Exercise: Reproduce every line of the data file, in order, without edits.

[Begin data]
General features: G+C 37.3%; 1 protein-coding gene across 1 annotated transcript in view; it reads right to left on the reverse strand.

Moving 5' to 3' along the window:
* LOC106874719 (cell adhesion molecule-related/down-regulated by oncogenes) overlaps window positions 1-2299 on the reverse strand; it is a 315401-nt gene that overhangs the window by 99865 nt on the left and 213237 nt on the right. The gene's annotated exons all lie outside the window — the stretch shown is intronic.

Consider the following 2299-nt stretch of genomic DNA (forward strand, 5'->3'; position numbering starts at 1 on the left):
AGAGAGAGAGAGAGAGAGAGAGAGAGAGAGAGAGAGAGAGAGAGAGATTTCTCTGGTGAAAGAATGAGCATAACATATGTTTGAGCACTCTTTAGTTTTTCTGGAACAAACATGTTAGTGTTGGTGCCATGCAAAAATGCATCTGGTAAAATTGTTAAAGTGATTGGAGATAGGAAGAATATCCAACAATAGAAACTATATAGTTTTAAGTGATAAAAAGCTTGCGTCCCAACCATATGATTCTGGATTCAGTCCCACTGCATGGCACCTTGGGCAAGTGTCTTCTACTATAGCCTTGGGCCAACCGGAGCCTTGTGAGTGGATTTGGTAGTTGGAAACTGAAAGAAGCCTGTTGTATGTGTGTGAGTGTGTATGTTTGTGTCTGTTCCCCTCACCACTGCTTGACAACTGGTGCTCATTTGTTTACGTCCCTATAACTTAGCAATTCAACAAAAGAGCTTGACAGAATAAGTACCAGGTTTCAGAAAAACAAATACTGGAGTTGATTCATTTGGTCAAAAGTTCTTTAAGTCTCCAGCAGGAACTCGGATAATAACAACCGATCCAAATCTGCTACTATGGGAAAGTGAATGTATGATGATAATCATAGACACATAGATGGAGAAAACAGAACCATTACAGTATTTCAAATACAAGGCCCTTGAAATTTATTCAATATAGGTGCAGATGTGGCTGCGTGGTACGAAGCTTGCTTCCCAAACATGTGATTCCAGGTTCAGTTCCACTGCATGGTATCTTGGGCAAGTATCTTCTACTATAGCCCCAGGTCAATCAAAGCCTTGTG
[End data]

General features: G+C 37.3%; 1 protein-coding gene across 1 annotated transcript in view; it reads right to left on the reverse strand.

Moving 5' to 3' along the window:
* LOC106874719 (cell adhesion molecule-related/down-regulated by oncogenes) overlaps window positions 1-2299 on the reverse strand; it is a 315401-nt gene that overhangs the window by 99865 nt on the left and 213237 nt on the right. The gene's annotated exons all lie outside the window — the stretch shown is intronic.

Consider the following 2299-nt stretch of genomic DNA (forward strand, 5'->3'; position numbering starts at 1 on the left):
AGAGAGAGAGAGAGAGAGAGAGAGAGAGAGAGAGAGAGAGAGAGAGATTTCTCTGGTGAAAGAATGAGCATAACATATGTTTGAGCACTCTTTAGTTTTTCTGGAACAAACATGTTAGTGTTGGTGCCATGCAAAAATGCATCTGGTAAAATTGTTAAAGTGATTGGAGATAGGAAGAATATCCAACAATAGAAACTATATAGTTTTAAGTGATAAAAAGCTTGCGTCCCAACCATATGATTCTGGATTCAGTCCCACTGCATGGCACCTTGGGCAAGTGTCTTCTACTATAGCCTTGGGCCAACCGGAGCCTTGTGAGTGGATTTGGTAGTTGGAAACTGAAAGAAGCCTGTTGTATGTGTGTGAGTGTGTATGTTTGTGTCTGTTCCCCTCACCACTGCTTGACAACTGGTGCTCATTTGTTTACGTCCCTATAACTTAGCAATTCAACAAAAGAGCTTGACAGAATAAGTACCAGGTTTCAGAAAAACAAATACTGGAGTTGATTCATTTGGTCAAAAGTTCTTTAAGTCTCCAGCAGGAACTCGGATAATAACAACCGATCCAAATCTGCTACTATGGGAAAGTGAATGTATGATGATAATCATAGACACATAGATGGAGAAAACAGAACCATTACAGTATTTCAAATACAAGGCCCTTGAAATTTATTCAATATAGGTGCAGATGTGGCTGCGTGGTACGAAGCTTGCTTCCCAAACATGTGATTCCAGGTTCAGTTCCACTGCATGGTATCTTGGGCAAGTATCTTCTACTATAGCCCCAGGTCAATCAAAGCCTTGTG